Millennium Post

Issue beyond law and order

The daylong Bharat Bandh organised by Dalit organisations on Monday to protest the March 20 ruling of the Supreme Court was marked by extreme violence. The bandh threw normal life out of gear in at least 12 states across the country where protesters turned violent, resulting in the death of 14 people. Four people died as ambulances carrying them could not reach the hospital in time because of the traffic jam caused by the protesters. The Dalit organisations were protesting against the dilution of SC/ST (Prevention of Atrocities) Act, 1989. The Supreme Court in its March 20 order has cancelled certain provisions in the SC/ST (Prevention of Atrocities) Act including automatic arrest and registration of FIR. Though the government has filed a review petition against the Supreme Court order, the court refused to hear the petition on an urgent basis. The protestors created a massive law and order problem across the country. The maximum number of deaths took place in Madhya Pradesh where at least seven people were killed. At least 10 districts in the state witnessed extreme violence, with three deaths reported from Gwalior, three from Bhind, and one from Morena. The protesters damaged toll plazas and set vehicles on fire. Curfew has been imposed in the three worst-hit districts. Even mobile phone and Internet services were closed and Rapid Action Force was deployed in Gwalior, Bhind, and Morena. In Uttar Pradesh, Dalit protesters attacked vehicles and destroyed government property. Many districts in western UP including Meerut, Agra, Hapur, Ghaziabad, Muzaffarnagar, Saharanpur witnessed violence. One person died each in Muzaffarnagar and Meerut. About 500 people including a former BSP MLA were taken into custody in UP. In Rajasthan, Alwar was the worst-hit. One person died in police firing in Khairthal. The protestors were indulging in widespread destruction and arson. In Barmer, Dalit organisations and Karni Sena clashed with each other, resulting in injury to 25 people. In Jodhpur, a police inspector suffered a heart attack while dealing with the protestors who were hurling brickbats. In Bihar, three persons died when their ambulances got stuck in the traffic jam caused by the protestors. In Hajipur, a woman called Rashida had given birth to a baby and because of the ill health they were going to hospital. But their ambulance got stuck in a traffic jam and they could not reach the hospital. The baby died in the ambulance. In a similar incident, a person called Lokman Singh died when the ambulance carrying him got stuck in the traffic jam and the driver left the vehicle abandoned. In Haryana, at least seven districts including Faridabad and Gurugram were hit by the violence. They blocked Delhi-Mathura and Delhi-Jaipur highways. Train services were also disrupted as the protesting mob blocked the tracks and attacked running trains with stones. Monday's protests across the country have been unprecedented in terms of intensity and scale of the violence. For some time, the opposition parties were mobilising SC/ST organisations in their favour. There were clashes between the Dalits and the upper caste landlords in UP's Saharanpur last year in May. This was followed by Bhima-Koregaon violence in Maharashtra in January this year. The victory of independent candidate Jignesh Mevani from the Vadgam constituency in Gujarat further underlines the fact that the SC/ST votes are for real. And more recently, Dalit leader Mayawati had supported Samajwadi Party candidates in Gorakhpur and Phulpur byelections. The election was significant as it underlined the importance of Mayawati who was able to influence the voters to vote for a party she had supported. After Monday's Bharat Bandh and the show of strength, the SC/ST has emerged as one of the largest chunks of votes, who could vote en bloc nationally.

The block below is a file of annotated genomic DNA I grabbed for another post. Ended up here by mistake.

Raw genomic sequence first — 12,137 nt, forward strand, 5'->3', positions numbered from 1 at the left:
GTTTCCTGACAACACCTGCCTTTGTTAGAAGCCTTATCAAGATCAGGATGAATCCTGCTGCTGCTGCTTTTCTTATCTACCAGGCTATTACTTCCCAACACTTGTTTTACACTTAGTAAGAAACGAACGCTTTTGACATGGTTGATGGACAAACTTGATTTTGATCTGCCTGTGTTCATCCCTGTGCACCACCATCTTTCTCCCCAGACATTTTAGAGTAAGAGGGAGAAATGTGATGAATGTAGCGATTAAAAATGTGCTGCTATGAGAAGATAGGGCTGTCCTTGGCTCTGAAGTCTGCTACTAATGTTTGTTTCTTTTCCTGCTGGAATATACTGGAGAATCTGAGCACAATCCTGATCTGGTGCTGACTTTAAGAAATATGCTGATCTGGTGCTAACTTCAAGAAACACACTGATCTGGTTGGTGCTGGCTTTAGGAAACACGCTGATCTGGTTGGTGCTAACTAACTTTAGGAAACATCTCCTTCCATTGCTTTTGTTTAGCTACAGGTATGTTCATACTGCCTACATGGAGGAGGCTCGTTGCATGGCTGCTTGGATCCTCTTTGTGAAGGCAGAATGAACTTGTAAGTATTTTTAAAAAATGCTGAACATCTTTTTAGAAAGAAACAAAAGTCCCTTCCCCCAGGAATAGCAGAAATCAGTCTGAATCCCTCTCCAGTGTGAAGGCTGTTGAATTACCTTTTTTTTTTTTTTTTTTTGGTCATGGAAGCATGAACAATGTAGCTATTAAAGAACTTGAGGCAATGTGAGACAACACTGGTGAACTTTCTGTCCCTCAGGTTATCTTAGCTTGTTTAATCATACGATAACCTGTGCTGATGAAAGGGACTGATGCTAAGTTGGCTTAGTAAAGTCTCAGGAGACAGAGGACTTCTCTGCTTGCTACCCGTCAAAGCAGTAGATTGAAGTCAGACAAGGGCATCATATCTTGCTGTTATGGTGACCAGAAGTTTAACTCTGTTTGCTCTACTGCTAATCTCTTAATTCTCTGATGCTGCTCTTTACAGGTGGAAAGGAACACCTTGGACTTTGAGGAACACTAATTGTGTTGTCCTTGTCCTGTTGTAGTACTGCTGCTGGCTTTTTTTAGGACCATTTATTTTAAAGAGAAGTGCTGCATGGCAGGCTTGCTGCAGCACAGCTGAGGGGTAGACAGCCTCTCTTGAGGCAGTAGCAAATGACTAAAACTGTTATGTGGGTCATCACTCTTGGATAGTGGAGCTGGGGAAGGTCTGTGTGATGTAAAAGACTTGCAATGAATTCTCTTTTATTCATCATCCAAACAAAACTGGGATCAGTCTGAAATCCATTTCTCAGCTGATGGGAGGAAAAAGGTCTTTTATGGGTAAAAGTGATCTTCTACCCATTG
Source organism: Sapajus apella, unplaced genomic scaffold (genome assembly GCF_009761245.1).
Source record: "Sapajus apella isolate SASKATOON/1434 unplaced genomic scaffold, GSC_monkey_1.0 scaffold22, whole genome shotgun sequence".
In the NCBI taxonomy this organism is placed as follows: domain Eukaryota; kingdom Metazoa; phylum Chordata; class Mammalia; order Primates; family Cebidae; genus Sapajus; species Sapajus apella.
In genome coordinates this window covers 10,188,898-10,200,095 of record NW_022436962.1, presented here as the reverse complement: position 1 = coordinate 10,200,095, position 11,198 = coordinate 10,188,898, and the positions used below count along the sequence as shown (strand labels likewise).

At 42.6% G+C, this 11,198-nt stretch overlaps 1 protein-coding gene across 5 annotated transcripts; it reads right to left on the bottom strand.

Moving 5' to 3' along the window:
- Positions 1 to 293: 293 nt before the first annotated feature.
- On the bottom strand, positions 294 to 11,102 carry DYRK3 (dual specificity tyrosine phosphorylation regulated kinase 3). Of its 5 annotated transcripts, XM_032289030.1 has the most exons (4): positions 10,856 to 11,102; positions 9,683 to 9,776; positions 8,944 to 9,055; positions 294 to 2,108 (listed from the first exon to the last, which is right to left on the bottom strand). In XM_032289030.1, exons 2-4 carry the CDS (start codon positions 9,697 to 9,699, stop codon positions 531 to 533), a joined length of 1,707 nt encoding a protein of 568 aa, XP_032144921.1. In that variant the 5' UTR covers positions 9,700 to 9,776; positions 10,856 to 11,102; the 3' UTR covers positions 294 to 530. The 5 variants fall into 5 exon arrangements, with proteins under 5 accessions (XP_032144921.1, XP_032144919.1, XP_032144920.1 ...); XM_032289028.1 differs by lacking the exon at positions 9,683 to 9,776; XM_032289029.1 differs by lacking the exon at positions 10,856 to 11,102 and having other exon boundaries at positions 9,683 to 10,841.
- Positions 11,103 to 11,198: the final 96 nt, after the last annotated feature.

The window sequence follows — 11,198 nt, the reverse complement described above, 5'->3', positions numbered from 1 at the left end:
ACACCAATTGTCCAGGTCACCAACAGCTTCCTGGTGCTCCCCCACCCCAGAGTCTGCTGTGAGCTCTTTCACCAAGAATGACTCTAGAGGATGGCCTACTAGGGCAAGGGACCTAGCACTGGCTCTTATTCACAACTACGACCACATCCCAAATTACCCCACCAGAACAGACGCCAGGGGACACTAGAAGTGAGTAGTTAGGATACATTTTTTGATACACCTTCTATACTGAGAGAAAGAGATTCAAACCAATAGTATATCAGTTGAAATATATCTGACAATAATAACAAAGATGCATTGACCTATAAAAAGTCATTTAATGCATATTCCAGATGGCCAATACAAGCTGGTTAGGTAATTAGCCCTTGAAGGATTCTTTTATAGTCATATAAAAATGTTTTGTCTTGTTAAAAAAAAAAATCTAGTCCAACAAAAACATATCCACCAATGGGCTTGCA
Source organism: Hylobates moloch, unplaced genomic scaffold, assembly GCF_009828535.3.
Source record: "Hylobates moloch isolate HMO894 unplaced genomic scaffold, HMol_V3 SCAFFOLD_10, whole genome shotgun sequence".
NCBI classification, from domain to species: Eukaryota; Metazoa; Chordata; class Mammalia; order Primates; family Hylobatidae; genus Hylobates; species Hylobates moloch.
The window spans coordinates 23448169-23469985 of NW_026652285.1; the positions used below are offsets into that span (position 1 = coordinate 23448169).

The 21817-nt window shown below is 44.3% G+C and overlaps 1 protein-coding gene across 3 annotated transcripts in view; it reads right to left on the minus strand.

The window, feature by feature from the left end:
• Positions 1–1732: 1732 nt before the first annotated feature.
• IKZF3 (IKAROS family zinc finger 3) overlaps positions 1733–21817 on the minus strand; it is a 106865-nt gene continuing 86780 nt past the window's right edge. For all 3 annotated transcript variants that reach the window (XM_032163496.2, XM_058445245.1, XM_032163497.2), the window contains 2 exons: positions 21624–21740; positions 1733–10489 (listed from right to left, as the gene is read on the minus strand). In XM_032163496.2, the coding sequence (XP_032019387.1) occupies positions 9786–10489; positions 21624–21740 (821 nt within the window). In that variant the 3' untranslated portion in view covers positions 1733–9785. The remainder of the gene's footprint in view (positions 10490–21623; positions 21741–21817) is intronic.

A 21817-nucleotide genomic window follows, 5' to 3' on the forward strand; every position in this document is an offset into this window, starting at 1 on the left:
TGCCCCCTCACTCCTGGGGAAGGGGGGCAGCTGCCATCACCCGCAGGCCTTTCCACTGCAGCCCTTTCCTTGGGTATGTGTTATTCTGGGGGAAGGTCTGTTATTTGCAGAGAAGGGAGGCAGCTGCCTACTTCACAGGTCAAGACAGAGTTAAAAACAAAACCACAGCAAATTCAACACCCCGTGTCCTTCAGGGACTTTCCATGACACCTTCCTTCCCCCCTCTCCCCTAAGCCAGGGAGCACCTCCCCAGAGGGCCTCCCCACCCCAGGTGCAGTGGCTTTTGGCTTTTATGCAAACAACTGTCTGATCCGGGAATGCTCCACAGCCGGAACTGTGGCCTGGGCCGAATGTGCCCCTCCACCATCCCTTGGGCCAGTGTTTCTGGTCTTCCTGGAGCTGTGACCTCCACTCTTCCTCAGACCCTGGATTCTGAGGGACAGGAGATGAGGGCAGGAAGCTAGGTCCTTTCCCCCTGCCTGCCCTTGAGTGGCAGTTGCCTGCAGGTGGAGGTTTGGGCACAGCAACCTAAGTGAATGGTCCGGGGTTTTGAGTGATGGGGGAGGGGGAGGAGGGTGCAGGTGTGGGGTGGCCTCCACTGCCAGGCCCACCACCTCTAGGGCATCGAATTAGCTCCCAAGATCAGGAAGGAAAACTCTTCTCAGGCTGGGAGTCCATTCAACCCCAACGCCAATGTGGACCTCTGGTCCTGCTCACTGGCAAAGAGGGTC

For Monday's show of strength, various opposition parties including Bahujan Samaj Party (BSP), Rashtriya Janata Dal (RJD) and Congress had mobilised SC/ST organisations. Even though the government filed a review petition in the Supreme Court, the opposition parties termed BJP an anti-Dalit party. Somehow, BJP stands at the receiving end of the Dalit anger expressed through Monday's protests and widespread violence. Besides opposition's ongoing unity drive, the Dalit protests are aimed at the BJP government at the Centre. The violence on Monday was more notable in BJP ruled states -- Madhya Pradesh, Uttar Pradesh and Rajasthan. Even Gujarat has witnessed widespread protests and violence. However, the government is unlikely to allow the impression to go that BJP is anti-Dalit. It has filed a review petition in the Supreme Court and it is expected to offer an olive branch to the Dalit leadership.

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